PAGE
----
We covered I think one of Kathe Kollwitz illustration in my 19th C. art history course, and although I loved it at the time I kind of forgot about her afterward.
I came across her again recently because I was watching a thing on the Impressionists and noticed that they kind of forgot Mary Cassatt, and I was like, dammit, I’m going to go look up a bunch of female artists. I fell in love with Kollwitz’s work immediately.



I love this stuff the same way I love Goya—it’s bleak brutality and suffering, a world drowning in perpetual dusk and soot.
It bugs me that I don’t know her as well as I should; it bugs me that we leave artists like Kollwitz out of our canonical art history narrative. She’s good, and she deserves some appreciation, all the more so because she presents a woman’s perspective on class struggle and war, which is also often left out of wider historical narratives. (The hero of one of her print collections, for example, is Black Anna, leader of a peasant revolt. That’s her in the second picture up there. It’s wild stuff, and very different from the depictions of women you’ll typically see in major museums.)
Anyway, Kathe Kollwitz, ladies and gentlemen. Check her out.

We covered I think one of Kathe Kollwitz illustration in my 19th C. art history course, and although I loved it at the time I kind of forgot about her afterward.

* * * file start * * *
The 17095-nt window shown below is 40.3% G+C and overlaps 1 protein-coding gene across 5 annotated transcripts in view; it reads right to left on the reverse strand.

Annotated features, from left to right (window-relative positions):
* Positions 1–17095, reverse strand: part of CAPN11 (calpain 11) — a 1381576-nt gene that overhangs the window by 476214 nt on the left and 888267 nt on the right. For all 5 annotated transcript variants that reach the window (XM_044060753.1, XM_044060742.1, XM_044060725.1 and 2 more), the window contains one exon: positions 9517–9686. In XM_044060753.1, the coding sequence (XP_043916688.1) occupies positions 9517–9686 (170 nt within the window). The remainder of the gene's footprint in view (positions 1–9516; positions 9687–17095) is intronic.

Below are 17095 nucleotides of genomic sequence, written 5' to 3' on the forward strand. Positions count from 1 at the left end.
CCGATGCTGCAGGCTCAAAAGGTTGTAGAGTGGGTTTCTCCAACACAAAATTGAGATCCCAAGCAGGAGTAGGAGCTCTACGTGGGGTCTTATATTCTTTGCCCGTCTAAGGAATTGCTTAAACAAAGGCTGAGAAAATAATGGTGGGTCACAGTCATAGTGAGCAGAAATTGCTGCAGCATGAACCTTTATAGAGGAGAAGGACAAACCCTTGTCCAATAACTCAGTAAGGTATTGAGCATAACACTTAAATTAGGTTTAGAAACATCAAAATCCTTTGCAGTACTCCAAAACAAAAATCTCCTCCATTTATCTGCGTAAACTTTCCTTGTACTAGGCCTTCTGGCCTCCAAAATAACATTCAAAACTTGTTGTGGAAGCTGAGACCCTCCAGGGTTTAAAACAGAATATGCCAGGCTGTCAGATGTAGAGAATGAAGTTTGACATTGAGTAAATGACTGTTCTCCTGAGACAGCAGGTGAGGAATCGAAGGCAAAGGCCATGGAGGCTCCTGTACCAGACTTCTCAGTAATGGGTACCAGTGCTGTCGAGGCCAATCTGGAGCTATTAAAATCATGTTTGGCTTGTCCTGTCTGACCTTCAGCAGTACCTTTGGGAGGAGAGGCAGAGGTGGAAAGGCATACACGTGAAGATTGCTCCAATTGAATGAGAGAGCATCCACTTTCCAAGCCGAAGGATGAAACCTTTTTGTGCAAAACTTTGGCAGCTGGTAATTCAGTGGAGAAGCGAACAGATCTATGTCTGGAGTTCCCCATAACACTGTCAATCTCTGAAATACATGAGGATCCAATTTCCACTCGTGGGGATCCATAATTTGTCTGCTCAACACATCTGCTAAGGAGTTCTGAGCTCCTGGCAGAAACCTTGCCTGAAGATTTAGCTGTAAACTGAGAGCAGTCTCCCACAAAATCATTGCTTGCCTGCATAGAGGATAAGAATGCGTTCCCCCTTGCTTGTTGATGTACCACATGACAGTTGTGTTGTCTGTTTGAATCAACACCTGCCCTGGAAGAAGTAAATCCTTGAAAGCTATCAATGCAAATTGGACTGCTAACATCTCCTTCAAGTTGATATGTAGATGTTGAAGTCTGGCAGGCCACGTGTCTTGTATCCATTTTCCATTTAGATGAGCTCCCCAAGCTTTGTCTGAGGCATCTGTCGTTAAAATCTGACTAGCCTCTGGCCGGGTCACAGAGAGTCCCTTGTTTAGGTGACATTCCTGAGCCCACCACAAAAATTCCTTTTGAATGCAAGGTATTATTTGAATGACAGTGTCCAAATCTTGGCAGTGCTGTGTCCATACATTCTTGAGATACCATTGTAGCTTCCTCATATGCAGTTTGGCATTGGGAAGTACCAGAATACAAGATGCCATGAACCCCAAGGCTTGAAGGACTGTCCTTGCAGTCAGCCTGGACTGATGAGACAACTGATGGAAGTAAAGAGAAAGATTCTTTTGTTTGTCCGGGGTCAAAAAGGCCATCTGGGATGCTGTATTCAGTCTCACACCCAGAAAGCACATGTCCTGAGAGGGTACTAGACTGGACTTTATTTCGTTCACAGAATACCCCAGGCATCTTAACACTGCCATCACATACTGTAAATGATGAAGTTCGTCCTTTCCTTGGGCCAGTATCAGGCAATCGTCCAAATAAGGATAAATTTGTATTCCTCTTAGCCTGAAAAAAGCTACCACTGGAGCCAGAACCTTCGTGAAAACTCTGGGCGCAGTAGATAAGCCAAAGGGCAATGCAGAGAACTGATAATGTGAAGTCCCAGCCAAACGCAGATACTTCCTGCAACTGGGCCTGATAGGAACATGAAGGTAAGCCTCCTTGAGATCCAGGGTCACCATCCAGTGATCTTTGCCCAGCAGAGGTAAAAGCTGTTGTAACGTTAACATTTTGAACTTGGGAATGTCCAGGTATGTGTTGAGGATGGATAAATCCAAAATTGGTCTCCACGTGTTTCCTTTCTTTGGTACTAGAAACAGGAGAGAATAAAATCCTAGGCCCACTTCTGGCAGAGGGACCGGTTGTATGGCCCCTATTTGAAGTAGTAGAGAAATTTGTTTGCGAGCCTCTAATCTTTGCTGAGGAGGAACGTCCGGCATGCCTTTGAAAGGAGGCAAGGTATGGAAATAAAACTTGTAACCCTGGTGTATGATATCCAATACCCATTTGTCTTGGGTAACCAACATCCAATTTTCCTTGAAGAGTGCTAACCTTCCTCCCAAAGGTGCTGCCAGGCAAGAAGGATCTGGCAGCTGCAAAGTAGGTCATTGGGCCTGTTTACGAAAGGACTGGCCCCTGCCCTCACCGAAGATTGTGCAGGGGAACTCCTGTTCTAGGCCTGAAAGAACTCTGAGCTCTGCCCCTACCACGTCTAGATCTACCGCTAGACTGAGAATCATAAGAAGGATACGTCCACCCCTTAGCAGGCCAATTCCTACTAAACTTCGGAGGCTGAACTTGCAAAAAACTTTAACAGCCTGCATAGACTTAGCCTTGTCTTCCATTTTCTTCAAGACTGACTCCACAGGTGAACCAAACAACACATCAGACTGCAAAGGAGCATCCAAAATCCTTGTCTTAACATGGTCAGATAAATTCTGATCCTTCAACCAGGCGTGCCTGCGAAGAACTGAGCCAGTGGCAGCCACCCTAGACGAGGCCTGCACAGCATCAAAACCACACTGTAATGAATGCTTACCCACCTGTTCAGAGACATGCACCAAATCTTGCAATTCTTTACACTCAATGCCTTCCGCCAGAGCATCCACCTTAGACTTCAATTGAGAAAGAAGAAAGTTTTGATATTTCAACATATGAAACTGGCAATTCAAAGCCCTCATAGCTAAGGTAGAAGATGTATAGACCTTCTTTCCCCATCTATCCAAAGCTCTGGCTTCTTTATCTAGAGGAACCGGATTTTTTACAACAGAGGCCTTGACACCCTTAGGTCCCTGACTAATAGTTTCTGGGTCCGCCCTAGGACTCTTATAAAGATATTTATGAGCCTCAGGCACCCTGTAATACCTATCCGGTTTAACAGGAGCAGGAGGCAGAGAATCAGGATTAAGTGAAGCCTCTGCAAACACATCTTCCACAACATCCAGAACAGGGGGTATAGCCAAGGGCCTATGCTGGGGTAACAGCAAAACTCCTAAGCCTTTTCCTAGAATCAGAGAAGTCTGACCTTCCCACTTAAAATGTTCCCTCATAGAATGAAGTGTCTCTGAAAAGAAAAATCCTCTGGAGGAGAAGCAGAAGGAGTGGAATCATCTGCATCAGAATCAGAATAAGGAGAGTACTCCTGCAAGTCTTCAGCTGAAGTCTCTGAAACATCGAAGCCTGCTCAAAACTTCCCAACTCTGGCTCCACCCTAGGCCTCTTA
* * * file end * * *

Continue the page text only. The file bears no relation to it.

I came across her again recently because I was watching a thing on the Impressionists and noticed that they kind of forgot Mary Cassatt, and I was like, dammit, I’m going to go look up a bunch of female artists. I fell in love with Kollwitz’s work immediately.

I love this stuff the same way I love Goya—it’s bleak brutality and suffering, a world drowning in perpetual dusk and soot.

It bugs me that I don’t know her as well as I should; it bugs me that we leave artists like Kollwitz out of our canonical art history narrative. She’s good, and she deserves some appreciation, all the more so because she presents a woman’s perspective on class struggle and war, which is also often left out of wider historical narratives. (The hero of one of her print collections, for example, is Black Anna, leader of a peasant revolt. That’s her in the second picture up there. It’s wild stuff, and very different from the depictions of women you’ll typically see in major museums.)

Anyway, Kathe Kollwitz, ladies and gentlemen. Check her out.